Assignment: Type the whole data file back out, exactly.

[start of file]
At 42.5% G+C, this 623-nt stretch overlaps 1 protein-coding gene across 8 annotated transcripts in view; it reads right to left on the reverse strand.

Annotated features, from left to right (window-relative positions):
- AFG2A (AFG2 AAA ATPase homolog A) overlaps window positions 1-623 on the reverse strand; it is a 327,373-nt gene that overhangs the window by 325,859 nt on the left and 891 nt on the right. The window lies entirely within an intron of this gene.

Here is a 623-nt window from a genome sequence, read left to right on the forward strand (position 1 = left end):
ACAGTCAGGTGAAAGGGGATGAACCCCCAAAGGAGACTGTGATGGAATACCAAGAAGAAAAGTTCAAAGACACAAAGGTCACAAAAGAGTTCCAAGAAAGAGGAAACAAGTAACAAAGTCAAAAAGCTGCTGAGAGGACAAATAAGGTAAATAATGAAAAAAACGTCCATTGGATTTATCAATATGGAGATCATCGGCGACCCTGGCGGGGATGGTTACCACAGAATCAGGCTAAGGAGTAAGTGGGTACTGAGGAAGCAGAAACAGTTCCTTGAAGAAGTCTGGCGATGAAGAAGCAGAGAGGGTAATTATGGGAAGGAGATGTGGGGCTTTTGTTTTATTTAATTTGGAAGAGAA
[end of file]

At 42.5% G+C, this 623-nt stretch overlaps 1 protein-coding gene across 8 annotated transcripts in view; it reads right to left on the reverse strand.

Annotated features, from left to right (window-relative positions):
- AFG2A (AFG2 AAA ATPase homolog A) overlaps window positions 1-623 on the reverse strand; it is a 327,373-nt gene that overhangs the window by 325,859 nt on the left and 891 nt on the right. The window lies entirely within an intron of this gene.

Here is a 623-nt window from a genome sequence, read left to right on the forward strand (position 1 = left end):
ACAGTCAGGTGAAAGGGGATGAACCCCCAAAGGAGACTGTGATGGAATACCAAGAAGAAAAGTTCAAAGACACAAAGGTCACAAAAGAGTTCCAAGAAAGAGGAAACAAGTAACAAAGTCAAAAAGCTGCTGAGAGGACAAATAAGGTAAATAATGAAAAAAACGTCCATTGGATTTATCAATATGGAGATCATCGGCGACCCTGGCGGGGATGGTTACCACAGAATCAGGCTAAGGAGTAAGTGGGTACTGAGGAAGCAGAAACAGTTCCTTGAAGAAGTCTGGCGATGAAGAAGCAGAGAGGGTAATTATGGGAAGGAGATGTGGGGCTTTTGTTTTATTTAATTTGGAAGAGAA